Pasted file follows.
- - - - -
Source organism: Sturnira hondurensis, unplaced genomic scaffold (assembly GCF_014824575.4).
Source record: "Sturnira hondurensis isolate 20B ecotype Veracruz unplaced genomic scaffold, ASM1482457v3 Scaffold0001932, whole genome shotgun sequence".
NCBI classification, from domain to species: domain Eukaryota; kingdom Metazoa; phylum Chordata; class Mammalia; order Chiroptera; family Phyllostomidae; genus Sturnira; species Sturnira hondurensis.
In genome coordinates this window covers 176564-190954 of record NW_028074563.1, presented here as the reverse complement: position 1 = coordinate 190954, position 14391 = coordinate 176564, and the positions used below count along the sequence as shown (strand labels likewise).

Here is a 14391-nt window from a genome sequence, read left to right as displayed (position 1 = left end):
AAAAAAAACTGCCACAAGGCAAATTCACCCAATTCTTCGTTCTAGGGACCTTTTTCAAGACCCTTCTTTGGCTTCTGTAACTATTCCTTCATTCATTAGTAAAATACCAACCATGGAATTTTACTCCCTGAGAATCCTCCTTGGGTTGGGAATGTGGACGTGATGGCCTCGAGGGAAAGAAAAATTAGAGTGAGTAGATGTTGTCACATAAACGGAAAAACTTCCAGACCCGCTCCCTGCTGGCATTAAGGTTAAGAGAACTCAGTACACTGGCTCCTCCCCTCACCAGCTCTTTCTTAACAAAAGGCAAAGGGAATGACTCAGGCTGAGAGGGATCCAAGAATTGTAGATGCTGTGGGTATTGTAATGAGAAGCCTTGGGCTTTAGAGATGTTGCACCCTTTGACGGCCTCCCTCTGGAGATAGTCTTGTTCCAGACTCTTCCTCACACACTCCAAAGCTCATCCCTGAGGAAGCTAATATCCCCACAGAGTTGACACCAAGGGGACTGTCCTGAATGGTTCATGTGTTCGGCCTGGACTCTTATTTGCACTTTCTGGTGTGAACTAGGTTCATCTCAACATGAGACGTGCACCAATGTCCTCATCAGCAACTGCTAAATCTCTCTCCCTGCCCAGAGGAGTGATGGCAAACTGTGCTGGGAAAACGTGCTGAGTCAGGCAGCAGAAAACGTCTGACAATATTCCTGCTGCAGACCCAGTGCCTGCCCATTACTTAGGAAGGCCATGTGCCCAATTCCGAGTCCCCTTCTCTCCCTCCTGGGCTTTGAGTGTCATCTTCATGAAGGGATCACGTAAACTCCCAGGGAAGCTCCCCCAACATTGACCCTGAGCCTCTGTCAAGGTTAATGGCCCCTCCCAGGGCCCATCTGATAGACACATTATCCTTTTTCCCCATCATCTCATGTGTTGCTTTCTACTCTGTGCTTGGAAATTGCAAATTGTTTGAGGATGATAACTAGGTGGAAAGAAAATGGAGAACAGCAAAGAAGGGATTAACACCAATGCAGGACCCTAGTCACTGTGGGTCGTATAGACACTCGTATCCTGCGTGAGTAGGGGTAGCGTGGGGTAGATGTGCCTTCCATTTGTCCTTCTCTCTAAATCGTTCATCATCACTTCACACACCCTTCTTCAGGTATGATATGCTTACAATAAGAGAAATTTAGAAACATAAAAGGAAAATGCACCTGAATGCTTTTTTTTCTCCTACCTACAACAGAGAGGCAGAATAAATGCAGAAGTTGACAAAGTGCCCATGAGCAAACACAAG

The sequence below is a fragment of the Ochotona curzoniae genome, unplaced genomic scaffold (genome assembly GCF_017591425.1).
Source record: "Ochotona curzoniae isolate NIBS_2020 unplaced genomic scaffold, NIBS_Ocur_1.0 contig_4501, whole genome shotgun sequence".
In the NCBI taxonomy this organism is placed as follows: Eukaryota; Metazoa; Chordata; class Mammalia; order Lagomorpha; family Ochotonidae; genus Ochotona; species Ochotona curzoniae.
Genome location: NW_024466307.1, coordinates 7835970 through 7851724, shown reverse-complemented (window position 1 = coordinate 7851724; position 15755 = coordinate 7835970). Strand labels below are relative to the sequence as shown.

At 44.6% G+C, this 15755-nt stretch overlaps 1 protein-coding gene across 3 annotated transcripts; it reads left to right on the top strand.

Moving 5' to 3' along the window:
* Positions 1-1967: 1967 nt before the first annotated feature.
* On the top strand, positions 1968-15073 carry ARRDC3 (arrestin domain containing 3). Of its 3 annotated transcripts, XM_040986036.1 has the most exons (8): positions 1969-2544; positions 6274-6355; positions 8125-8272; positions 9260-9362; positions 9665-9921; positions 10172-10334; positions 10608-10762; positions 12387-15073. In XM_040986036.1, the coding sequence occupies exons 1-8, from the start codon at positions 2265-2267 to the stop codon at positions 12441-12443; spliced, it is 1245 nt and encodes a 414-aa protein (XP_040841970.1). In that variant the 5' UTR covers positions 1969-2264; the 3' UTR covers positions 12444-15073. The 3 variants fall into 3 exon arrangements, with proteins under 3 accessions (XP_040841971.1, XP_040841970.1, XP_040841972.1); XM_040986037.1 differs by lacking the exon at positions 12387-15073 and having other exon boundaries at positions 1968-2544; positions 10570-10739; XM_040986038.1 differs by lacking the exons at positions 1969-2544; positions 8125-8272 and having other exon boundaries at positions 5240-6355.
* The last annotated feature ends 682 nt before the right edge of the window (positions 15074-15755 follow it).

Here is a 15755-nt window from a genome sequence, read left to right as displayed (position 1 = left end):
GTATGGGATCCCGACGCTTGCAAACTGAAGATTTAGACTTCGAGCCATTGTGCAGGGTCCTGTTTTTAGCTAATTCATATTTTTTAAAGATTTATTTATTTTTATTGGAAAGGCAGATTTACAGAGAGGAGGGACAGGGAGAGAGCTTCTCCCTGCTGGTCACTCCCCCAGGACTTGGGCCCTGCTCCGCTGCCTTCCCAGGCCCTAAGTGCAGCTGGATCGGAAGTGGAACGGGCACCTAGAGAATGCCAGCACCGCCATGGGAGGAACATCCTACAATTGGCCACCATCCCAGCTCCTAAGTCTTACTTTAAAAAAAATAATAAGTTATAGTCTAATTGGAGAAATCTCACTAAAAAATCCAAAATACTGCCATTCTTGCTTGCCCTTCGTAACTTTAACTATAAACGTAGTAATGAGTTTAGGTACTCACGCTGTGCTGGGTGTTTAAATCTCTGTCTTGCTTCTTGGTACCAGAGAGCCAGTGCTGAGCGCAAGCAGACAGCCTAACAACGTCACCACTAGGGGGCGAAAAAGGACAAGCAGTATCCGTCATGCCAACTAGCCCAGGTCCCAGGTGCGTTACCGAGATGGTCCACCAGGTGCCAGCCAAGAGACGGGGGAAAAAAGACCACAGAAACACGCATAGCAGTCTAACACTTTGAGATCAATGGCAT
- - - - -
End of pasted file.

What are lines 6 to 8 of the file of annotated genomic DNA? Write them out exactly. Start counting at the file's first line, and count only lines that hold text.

AAAAAAAACTGCCACAAGGCAAATTCACCCAATTCTTCGTTCTAGGGACCTTTTTCAAGACCCTTCTTTGGCTTCTGTAACTATTCCTTCATTCATTAGTAAAATACCAACCATGGAATTTTACTCCCTGAGAATCCTCCTTGGGTTGGGAATGTGGACGTGATGGCCTCGAGGGAAAGAAAAATTAGAGTGAGTAGATGTTGTCACATAAACGGAAAAACTTCCAGACCCGCTCCCTGCTGGCATTAAGGTTAAGAGAACTCAGTACACTGGCTCCTCCCCTCACCAGCTCTTTCTTAACAAAAGGCAAAGGGAATGACTCAGGCTGAGAGGGATCCAAGAATTGTAGATGCTGTGGGTATTGTAATGAGAAGCCTTGGGCTTTAGAGATGTTGCACCCTTTGACGGCCTCCCTCTGGAGATAGTCTTGTTCCAGACTCTTCCTCACACACTCCAAAGCTCATCCCTGAGGAAGCTAATATCCCCACAGAGTTGACACCAAGGGGACTGTCCTGAATGGTTCATGTGTTCGGCCTGGACTCTTATTTGCACTTTCTGGTGTGAACTAGGTTCATCTCAACATGAGACGTGCACCAATGTCCTCATCAGCAACTGCTAAATCTCTCTCCCTGCCCAGAGGAGTGATGGCAAACTGTGCTGGGAAAACGTGCTGAGTCAGGCAGCAGAAAACGTCTGACAATATTCCTGCTGCAGACCCAGTGCCTGCCCATTACTTAGGAAGGCCATGTGCCCAATTCCGAGTCCCCTTCTCTCCCTCCTGGGCTTTGAGTGTCATCTTCATGAAGGGATCACGTAAACTCCCAGGGAAGCTCCCCCAACATTGACCCTGAGCCTCTGTCAAGGTTAATGGCCCCTCCCAGGGCCCATCTGATAGACACATTATCCTTTTTCCCCATCATCTCATGTGTTGCTTTCTACTCTGTGCTTGGAAATTGCAAATTGTTTGAGGATGATAACTAGGTGGAAAGAAAATGGAGAACAGCAAAGAAGGGATTAACACCAATGCAGGACCCTAGTCACTGTGGGTCGTATAGACACTCGTATCCTGCGTGAGTAGGGGTAGCGTGGGGTAGATGTGCCTTCCATTTGTCCTTCTCTCTAAATCGTTCATCATCACTTCACACACCCTTCTTCAGGTATGATATGCTTACAATAAGAGAAATTTAGAAACATAAAAGGAAAATGCACCTGAATGCTTTTTTTTCTCCTACCTACAACAGAGAGGCAGAATAAATGCAGAAGTTGACAAAGTGCCCATGAGCAAACACAAG

The sequence below is a fragment of the Ochotona curzoniae genome, unplaced genomic scaffold (genome assembly GCF_017591425.1).
Source record: "Ochotona curzoniae isolate NIBS_2020 unplaced genomic scaffold, NIBS_Ocur_1.0 contig_4501, whole genome shotgun sequence".